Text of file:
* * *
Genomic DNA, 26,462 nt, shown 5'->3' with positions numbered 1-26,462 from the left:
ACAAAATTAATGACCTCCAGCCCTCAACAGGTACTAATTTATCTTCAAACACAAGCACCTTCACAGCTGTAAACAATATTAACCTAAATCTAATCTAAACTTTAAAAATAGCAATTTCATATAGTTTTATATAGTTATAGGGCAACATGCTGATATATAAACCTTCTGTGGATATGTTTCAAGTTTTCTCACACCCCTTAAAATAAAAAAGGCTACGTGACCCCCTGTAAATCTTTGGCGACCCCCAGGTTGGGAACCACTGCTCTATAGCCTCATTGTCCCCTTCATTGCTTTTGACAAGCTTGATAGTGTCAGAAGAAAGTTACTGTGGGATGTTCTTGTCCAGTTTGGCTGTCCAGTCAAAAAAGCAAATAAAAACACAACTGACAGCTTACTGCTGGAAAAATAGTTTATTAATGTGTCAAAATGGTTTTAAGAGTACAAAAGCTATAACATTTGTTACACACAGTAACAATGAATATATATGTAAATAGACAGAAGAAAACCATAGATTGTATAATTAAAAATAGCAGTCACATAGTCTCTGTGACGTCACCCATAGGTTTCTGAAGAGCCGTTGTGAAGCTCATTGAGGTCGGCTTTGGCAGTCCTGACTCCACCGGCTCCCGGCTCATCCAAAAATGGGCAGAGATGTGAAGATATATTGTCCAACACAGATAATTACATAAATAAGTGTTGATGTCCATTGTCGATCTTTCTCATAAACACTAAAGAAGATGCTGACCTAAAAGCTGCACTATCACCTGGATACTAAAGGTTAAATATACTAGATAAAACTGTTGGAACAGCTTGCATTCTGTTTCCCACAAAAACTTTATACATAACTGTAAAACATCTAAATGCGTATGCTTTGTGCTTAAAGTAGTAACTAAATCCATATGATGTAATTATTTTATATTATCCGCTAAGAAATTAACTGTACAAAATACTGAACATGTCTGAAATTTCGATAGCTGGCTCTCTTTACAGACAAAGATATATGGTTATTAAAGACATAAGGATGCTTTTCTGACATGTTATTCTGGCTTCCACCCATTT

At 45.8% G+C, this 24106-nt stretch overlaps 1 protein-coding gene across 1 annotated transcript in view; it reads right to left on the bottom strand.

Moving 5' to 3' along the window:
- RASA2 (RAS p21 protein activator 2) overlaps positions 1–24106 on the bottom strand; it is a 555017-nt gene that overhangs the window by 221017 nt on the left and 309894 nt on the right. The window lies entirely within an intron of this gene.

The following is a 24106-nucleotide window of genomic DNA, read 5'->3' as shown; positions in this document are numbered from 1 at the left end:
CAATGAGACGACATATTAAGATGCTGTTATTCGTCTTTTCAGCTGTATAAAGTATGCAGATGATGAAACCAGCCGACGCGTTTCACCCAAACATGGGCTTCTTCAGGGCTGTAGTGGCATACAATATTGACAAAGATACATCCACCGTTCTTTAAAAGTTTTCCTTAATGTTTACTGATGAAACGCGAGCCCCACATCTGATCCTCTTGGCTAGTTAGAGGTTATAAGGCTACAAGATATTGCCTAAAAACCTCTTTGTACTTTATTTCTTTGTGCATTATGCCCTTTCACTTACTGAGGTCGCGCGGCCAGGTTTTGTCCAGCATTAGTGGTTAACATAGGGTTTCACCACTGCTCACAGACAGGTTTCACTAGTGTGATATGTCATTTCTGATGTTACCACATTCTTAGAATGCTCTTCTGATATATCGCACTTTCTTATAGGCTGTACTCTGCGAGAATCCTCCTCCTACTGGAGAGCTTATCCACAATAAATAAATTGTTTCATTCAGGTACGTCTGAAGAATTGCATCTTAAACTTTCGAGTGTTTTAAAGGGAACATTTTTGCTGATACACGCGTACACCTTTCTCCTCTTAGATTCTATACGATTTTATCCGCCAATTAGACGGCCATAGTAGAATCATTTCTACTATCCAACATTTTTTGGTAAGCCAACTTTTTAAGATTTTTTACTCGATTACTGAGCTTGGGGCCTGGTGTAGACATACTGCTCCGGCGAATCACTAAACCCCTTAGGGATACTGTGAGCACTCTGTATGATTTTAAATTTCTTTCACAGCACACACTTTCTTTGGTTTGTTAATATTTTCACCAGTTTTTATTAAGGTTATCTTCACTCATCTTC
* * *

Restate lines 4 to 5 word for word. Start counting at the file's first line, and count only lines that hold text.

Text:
Moving 5' to 3' along the window:
- RASA2 (RAS p21 protein activator 2) overlaps positions 1–24106 on the bottom strand; it is a 555017-nt gene that overhangs the window by 221017 nt on the left and 309894 nt on the right. The window lies entirely within an intron of this gene.